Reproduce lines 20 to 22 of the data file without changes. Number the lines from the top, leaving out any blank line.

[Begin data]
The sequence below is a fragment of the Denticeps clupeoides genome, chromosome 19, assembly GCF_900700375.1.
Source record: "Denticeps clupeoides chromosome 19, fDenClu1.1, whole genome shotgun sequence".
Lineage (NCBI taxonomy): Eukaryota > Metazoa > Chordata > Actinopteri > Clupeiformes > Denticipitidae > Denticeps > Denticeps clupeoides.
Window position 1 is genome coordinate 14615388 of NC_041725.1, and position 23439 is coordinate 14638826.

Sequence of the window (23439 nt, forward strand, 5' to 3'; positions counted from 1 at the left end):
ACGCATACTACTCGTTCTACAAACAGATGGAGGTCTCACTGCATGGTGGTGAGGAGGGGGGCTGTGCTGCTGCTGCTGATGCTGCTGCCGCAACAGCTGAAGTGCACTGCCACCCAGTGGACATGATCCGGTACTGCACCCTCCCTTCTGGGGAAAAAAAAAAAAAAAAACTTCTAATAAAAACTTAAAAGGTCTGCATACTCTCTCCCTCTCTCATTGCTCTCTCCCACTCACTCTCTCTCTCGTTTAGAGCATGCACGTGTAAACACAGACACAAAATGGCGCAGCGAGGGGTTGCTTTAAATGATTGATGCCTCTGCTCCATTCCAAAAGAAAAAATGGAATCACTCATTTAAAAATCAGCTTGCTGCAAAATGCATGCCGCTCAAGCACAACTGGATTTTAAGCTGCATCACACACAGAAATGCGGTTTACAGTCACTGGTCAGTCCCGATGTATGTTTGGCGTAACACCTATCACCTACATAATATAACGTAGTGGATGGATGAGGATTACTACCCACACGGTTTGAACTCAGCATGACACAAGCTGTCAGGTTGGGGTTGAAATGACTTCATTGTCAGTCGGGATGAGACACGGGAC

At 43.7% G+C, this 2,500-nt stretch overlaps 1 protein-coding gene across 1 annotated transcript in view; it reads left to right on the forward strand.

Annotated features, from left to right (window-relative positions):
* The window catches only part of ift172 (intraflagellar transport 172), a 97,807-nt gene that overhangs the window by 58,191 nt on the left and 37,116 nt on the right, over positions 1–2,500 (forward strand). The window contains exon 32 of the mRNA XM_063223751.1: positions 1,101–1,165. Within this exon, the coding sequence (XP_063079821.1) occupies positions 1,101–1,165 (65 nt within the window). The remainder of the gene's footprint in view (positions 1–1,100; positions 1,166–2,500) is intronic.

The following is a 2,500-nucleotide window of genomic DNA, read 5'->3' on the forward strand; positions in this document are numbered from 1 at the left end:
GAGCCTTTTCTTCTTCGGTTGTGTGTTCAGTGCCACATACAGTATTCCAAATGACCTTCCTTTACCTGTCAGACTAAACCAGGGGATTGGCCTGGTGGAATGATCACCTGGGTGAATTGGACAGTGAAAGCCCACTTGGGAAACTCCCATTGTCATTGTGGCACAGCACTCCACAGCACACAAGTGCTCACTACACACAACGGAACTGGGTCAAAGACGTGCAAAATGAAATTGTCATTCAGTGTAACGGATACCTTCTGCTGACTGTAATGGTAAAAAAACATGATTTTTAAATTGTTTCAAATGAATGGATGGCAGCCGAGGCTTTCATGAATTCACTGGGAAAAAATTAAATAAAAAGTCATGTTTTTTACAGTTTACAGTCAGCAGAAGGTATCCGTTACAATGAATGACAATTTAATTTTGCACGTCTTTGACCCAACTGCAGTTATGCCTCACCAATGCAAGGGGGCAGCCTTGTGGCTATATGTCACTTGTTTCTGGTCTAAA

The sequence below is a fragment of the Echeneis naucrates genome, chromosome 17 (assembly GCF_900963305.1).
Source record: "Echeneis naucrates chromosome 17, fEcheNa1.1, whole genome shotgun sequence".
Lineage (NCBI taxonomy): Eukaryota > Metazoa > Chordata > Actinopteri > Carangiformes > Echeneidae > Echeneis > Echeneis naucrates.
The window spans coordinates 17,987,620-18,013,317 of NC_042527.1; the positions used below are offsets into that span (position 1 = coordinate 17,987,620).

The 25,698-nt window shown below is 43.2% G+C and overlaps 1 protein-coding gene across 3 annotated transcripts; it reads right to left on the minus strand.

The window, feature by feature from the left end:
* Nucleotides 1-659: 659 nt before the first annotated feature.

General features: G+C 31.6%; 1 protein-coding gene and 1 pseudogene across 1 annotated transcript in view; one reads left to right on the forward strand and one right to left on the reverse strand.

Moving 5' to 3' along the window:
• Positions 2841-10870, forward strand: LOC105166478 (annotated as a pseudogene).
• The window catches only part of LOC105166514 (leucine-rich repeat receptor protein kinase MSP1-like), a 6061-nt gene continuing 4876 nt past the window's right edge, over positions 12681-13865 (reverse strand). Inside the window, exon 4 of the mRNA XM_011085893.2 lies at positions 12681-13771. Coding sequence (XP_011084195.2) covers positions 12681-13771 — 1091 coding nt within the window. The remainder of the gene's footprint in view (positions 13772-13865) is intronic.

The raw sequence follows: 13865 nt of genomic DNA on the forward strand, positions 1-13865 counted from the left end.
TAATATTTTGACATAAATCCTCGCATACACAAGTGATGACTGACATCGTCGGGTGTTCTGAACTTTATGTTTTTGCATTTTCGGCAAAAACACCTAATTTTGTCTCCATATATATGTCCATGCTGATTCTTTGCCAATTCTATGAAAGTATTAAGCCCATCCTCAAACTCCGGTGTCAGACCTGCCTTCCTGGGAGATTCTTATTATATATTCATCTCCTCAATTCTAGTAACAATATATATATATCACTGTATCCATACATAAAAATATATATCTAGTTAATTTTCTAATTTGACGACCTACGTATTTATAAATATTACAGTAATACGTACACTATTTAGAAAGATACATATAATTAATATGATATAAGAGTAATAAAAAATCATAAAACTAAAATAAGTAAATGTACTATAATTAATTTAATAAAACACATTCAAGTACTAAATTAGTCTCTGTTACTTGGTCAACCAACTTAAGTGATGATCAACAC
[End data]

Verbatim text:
Moving 5' to 3' along the window:
• Positions 2841-10870, forward strand: LOC105166478 (annotated as a pseudogene).
• The window catches only part of LOC105166514 (leucine-rich repeat receptor protein kinase MSP1-like), a 6061-nt gene continuing 4876 nt past the window's right edge, over positions 12681-13865 (reverse strand). Inside the window, exon 4 of the mRNA XM_011085893.2 lies at positions 12681-13771. Coding sequence (XP_011084195.2) covers positions 12681-13771 — 1091 coding nt within the window. The remainder of the gene's footprint in view (positions 13772-13865) is intronic.